By: Scott Sholder & Sydney Kipen; Cowan, DeBaets, Abrahams & Sheppard LLP
In Stevens v. CoreLogic, Inc., the U.S. District Court for the Southern District of California examined § 1202 of the Copyright Act, a part of the Digital Millennium Copyright Act protecting the integrity of copyright management information (“CMI”), and held that unintentional removal of metadata embedded in a photograph does not violate the statute.
Many digital images include embedded CMI in the images’ metadata. The CMI provides information regarding the author of a photograph, and while the CMI is not immediately visible in the photograph itself, it can be accessed using common software programs. However, when a digital image file is processed by a computer program, metadata can be unintentionally altered or removed during resizing, rotating, cropping, and adjusting resolution of the images.
CoreLogic is a technology company that offers software to assist multiple listing service organizations (“MLS”) and real estate agents to post and access property listings, including photographs of properties. Plaintiffs, professional photographers, licensed some of their photographs of homes to real estate agents for upload to an MLS, knowing their images would be used on these websites, and retained all other copyright rights.
The photographers claimed that during the processing of their licensed photographs for upload to an MLS, CoreLogic stripped the image files of metadata, including CMI. The plaintiffs argued that CoreLogic did not have any valid reason to remove the information, and in doing so, made it easier for MLS users to unlawfully copy the images.
Copyright Act Section 1202:
Section 1202 addresses the integrity of CMI and provides damages if it is altered or removed under certain conditions. Subsection (a) states that a person may not knowingly, with the intent to “induce, enable, facilitate, or conceal infringement,” provide or distribute false CMI. Subsection (b) states that a person may not, without the authority of the copyright owner, intentionally remove or alter CMI, distribute CMI knowing that it has been removed, or distribute works or copies knowing that CMI has been removed. The court discussed both provisions, but focused mostly on the latter.
The Court’s Decision:
The court granted CoreLogic’s motion for summary judgment dismissing the plaintiffs’ § 1202 claims, finding that the photographers had failed to prove the necessary statutory elements. Specifically, they could not prove that CoreLogic provided or distributed false CMI; that any CMI was embedded in their photograph; that CoreLogic took any action that removed or altered any CMI (assuming it was embedded); or, if such actions were taken, that they were intentional.
The photographers argued that some of their photographs contained CMI in the metadata at the time the images were licensed to the real estate agents, but the court was unconvinced. The court also noted that the CMI (if any) could have been removed from the images in a multitude of ways before they were even uploaded to the MLS via CoreLogic’s default platform.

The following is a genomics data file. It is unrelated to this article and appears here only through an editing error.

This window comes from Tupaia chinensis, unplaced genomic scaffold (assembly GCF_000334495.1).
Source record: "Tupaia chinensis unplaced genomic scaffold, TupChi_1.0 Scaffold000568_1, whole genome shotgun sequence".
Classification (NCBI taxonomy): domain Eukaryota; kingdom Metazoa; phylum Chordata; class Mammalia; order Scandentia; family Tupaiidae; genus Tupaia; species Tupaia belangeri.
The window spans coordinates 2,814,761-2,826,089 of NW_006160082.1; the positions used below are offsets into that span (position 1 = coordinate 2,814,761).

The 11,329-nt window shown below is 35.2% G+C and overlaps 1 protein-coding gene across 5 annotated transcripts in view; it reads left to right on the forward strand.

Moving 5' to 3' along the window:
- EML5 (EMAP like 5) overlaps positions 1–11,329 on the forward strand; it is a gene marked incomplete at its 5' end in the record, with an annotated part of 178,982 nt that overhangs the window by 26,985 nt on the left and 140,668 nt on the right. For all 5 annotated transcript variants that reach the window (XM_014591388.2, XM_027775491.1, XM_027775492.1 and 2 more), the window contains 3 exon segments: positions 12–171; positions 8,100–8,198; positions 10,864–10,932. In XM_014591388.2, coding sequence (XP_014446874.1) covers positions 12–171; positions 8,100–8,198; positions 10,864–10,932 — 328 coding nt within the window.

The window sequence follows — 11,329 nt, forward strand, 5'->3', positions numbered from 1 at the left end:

In addition, the court rejected the argument that CoreLogic could be held responsible for the effects of uploading the images. The court found that third parties – the actual uploaders – performed this act, not CoreLogic. As the software developer, CoreLogic did not have any control over which photographs were uploaded and whether they contained any CMI. Regardless, even if CoreLogic had removed CMI, the court held that the photographers did not prove that CoreLogic intentionally removed it, or that the absence of metadata actually led to copyright infringement.
Finally, the court held that when the photographers granted the real estate agents licenses to use their photographs, they knew the MLS sites used special software and knew the agents would, at least in some ways, manipulate the photographs for listing purposes. The agreements between the photographers and the agents were silent on whether the agents were prohibited from removing metadata, and accordingly, the court held that the plaintiffs effectively granted an implied license to upload the photographs even though the CMI may have been removed as a result.
The court’s decision highlights the difficulties that photographers who assert § 1202 claims may encounter in the face of new image-sharing technologies. Software developers may make efforts to ensure that their products preserve photographic metadata, but the law does not require them to do so; rather, automated systems that inadvertently scrub metadata as a consequence of image processing, at least in California, do not violate the statute. Image metadata is inherently prone to removal as the fields can easily be overwritten or deleted. This lesson, coupled with the court’s observation that the photographers never warned the real estate agents not to remove embedded metadata, should remind photographers and those companies that permit images to be uploaded, that contracts should be clear regarding who should be responsible with respect to retaining metadata and whether anyone should be liable as a result of any removal or alteration.